Visitors to the archipelago are guided around the islands by expert naturalists, while the wildlife is virtually fearless and unaffected by their presence. Swim and snorkel with turtles and sea lions. On land, find yourself sidestepping iguanas and nesting frigate birds.
Galapagos Island Guide
Espanola (Hood) Island
The most southerly island with a beautiful white coral beach and excellent snorkelling. Sea lion colonies, marine iguanas, masked and blue-footed boobies and weaved albatross abound.
Floreana (Charles) Island
Site of the famous Post Office Barrel, an informal post box for sailors. Habitat to pink flamingo, pintail ducks and sea turtle. Snorkelling at Devil’s Crown, an extinct volcanic crater.
Home to the Charles Darwin Research Station. Visit the giant prickly–pear cactus forest. Land birds, Galapagos sea lion, lava lizard, and the famous giant tortoise are plentiful.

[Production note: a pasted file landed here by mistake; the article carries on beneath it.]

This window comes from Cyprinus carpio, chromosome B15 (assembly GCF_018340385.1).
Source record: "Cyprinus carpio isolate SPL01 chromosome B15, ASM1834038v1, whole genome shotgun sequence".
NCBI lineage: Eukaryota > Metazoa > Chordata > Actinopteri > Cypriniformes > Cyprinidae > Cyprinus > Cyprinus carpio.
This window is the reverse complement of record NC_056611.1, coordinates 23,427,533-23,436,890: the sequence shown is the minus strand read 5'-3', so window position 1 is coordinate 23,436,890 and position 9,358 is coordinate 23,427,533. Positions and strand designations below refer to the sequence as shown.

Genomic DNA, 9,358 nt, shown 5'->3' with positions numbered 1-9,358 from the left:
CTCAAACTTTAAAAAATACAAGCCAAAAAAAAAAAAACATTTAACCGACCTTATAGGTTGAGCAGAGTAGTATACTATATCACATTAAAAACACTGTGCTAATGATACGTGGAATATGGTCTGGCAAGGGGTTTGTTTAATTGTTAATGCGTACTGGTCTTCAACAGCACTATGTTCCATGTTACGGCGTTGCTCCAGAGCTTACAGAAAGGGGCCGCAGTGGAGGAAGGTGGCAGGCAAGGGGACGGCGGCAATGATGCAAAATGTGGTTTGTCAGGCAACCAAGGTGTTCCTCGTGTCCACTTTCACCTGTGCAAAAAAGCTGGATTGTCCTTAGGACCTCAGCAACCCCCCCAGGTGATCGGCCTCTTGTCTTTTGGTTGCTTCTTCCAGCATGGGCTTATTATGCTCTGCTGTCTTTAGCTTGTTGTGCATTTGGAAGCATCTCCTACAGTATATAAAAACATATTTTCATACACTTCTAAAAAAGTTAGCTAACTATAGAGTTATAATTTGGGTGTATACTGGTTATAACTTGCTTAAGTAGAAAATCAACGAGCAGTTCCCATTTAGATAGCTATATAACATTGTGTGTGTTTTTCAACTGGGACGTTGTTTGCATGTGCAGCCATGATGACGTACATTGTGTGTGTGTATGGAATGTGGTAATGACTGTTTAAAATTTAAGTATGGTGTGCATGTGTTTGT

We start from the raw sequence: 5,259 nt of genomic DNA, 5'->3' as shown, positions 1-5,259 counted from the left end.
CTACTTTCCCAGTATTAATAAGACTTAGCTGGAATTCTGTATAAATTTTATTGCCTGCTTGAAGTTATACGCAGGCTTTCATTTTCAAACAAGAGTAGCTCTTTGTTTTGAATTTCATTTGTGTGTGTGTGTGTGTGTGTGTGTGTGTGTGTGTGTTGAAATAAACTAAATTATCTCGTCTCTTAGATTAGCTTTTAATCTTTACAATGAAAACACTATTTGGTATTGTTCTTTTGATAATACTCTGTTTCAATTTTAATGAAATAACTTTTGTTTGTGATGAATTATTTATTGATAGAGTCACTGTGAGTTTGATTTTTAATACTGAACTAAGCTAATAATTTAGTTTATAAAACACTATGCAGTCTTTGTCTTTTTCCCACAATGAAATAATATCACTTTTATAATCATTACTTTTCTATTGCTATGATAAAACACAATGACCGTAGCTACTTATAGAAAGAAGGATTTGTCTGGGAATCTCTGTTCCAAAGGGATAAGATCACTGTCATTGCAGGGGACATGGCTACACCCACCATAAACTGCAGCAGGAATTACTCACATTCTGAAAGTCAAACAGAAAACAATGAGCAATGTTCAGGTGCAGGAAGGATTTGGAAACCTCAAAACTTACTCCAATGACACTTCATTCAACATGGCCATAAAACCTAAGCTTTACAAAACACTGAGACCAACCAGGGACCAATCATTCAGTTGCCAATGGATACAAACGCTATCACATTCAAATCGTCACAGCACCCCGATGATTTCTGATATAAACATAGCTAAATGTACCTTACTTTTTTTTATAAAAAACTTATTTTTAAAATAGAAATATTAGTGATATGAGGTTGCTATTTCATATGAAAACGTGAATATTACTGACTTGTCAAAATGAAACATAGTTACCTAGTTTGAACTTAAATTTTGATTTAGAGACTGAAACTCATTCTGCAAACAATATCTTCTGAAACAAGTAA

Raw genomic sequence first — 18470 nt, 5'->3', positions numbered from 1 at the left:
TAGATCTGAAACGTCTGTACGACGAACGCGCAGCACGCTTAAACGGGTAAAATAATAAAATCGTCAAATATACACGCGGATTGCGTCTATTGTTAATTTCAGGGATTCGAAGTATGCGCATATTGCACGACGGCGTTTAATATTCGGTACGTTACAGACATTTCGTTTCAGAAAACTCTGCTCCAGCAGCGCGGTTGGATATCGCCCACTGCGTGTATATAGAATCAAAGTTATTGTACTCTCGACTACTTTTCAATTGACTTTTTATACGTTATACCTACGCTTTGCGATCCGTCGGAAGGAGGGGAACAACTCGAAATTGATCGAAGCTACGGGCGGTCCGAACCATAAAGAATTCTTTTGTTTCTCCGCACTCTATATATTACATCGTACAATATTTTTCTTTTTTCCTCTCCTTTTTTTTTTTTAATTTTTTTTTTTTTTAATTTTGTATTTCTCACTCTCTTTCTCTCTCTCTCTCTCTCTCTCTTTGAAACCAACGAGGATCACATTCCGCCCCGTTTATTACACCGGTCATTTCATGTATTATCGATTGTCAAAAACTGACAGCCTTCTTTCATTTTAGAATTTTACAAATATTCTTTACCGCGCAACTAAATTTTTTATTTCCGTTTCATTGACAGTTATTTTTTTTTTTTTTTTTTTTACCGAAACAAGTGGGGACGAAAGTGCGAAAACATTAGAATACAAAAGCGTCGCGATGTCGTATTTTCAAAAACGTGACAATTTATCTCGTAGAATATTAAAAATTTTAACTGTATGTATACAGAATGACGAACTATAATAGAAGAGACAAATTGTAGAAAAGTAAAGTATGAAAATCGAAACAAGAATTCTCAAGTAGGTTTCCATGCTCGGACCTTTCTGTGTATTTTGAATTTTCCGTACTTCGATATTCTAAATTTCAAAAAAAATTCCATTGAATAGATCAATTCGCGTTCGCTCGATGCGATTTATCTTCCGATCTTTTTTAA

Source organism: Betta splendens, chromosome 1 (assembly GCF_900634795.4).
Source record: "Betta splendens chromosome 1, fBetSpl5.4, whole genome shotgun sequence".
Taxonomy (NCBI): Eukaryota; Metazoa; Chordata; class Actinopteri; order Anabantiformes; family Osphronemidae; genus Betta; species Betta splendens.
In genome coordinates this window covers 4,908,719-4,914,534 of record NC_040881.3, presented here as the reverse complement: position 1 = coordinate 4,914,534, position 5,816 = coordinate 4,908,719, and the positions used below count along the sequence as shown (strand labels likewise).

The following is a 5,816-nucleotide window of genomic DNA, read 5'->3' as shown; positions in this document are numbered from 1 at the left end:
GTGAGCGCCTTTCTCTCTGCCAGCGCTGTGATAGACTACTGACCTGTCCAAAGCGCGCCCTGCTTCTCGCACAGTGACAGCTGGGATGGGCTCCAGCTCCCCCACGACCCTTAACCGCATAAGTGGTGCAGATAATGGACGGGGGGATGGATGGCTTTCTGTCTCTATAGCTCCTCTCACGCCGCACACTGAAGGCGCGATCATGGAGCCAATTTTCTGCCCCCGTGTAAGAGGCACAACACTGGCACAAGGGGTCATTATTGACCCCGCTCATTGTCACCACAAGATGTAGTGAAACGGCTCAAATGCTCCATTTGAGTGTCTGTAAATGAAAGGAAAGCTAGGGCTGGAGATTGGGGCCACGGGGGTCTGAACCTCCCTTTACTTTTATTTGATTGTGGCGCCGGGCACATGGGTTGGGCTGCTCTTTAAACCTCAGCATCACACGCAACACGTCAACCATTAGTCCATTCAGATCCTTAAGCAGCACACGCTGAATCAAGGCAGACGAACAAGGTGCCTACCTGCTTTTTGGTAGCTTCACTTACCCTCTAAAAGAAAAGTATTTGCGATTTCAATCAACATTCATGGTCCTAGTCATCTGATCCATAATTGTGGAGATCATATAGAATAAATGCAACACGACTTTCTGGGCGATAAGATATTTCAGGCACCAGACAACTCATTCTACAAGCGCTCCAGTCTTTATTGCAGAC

A small island with some of the most impressive volcanic scenery and moon-like landscapes in the archipelago. The famous Pinnacle Rock can be seen here.
North Seymour Island
A small uplifted lava flow island that once lay on the ocean bed. Bird life is abundant and you can find the magnificent frigate bird, land iguanas, lava lizard and sea lions.
One of the most pristine islands and the youngest in the archipelago, with an active volcano. A profusion of marine iguanas, sea lions, green sea turtle and flightless cormorants.
The largest island in the Galapagos and the most volcanically active. Tagus Cove was historically an anchorage for pirates and whalers. A diverse range of wildlife including giant tortoise.
Now an extinct volcano and a paradise for thousands of birds including frigate and masked and red-footed boobies.
San Cristobal Island
The easternmost island of the archipelago and first island that Charles Darwin set foot upon in the Galapagos. Kicker Rock is a beautiful rocky islet. Exceptional bird watching opportunities.
Note: Galapagos National Marine Park Fee of US$100 per person is paid locally (subject to change).